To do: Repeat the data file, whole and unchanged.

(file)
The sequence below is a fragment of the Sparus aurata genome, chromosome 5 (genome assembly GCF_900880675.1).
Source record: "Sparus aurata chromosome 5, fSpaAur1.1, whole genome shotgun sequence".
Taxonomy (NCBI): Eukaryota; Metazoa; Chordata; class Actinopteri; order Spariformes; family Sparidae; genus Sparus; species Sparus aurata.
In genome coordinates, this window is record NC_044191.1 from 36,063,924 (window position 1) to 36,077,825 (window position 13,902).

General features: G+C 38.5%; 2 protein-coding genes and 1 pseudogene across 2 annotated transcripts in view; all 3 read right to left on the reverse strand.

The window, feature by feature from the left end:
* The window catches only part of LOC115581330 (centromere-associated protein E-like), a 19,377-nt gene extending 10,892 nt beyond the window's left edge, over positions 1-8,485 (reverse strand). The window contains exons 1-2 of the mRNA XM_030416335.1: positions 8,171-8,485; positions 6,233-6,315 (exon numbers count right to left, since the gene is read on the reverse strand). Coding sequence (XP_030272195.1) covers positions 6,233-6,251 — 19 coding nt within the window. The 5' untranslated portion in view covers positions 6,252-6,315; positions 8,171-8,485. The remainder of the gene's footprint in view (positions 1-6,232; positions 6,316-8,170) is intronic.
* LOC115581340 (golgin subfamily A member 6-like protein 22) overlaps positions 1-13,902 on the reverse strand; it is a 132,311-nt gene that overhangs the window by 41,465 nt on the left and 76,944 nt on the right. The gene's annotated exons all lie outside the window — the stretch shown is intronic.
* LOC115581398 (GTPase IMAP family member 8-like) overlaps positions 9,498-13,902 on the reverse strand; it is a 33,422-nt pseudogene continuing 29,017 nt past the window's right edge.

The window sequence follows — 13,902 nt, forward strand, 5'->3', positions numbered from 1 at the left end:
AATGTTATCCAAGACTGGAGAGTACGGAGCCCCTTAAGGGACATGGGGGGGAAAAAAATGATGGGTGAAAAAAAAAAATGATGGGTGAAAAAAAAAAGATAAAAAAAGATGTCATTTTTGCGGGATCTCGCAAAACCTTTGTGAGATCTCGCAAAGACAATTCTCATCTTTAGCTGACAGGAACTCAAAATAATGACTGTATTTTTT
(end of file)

The sequence below is a fragment of the Sparus aurata genome, chromosome 5 (genome assembly GCF_900880675.1).
Source record: "Sparus aurata chromosome 5, fSpaAur1.1, whole genome shotgun sequence".
Taxonomy (NCBI): Eukaryota; Metazoa; Chordata; class Actinopteri; order Spariformes; family Sparidae; genus Sparus; species Sparus aurata.
In genome coordinates, this window is record NC_044191.1 from 36,063,924 (window position 1) to 36,077,825 (window position 13,902).

General features: G+C 38.5%; 2 protein-coding genes and 1 pseudogene across 2 annotated transcripts in view; all 3 read right to left on the reverse strand.

The window, feature by feature from the left end:
* The window catches only part of LOC115581330 (centromere-associated protein E-like), a 19,377-nt gene extending 10,892 nt beyond the window's left edge, over positions 1-8,485 (reverse strand). The window contains exons 1-2 of the mRNA XM_030416335.1: positions 8,171-8,485; positions 6,233-6,315 (exon numbers count right to left, since the gene is read on the reverse strand). Coding sequence (XP_030272195.1) covers positions 6,233-6,251 — 19 coding nt within the window. The 5' untranslated portion in view covers positions 6,252-6,315; positions 8,171-8,485. The remainder of the gene's footprint in view (positions 1-6,232; positions 6,316-8,170) is intronic.
* LOC115581340 (golgin subfamily A member 6-like protein 22) overlaps positions 1-13,902 on the reverse strand; it is a 132,311-nt gene that overhangs the window by 41,465 nt on the left and 76,944 nt on the right. The gene's annotated exons all lie outside the window — the stretch shown is intronic.
* LOC115581398 (GTPase IMAP family member 8-like) overlaps positions 9,498-13,902 on the reverse strand; it is a 33,422-nt pseudogene continuing 29,017 nt past the window's right edge.

The window sequence follows — 13,902 nt, forward strand, 5'->3', positions numbered from 1 at the left end:
AATGTTATCCAAGACTGGAGAGTACGGAGCCCCTTAAGGGACATGGGGGGGAAAAAAATGATGGGTGAAAAAAAAAAATGATGGGTGAAAAAAAAAAGATAAAAAAAGATGTCATTTTTGCGGGATCTCGCAAAACCTTTGTGAGATCTCGCAAAGACAATTCTCATCTTTAGCTGACAGGAACTCAAAATAATGACTGTATTTTTT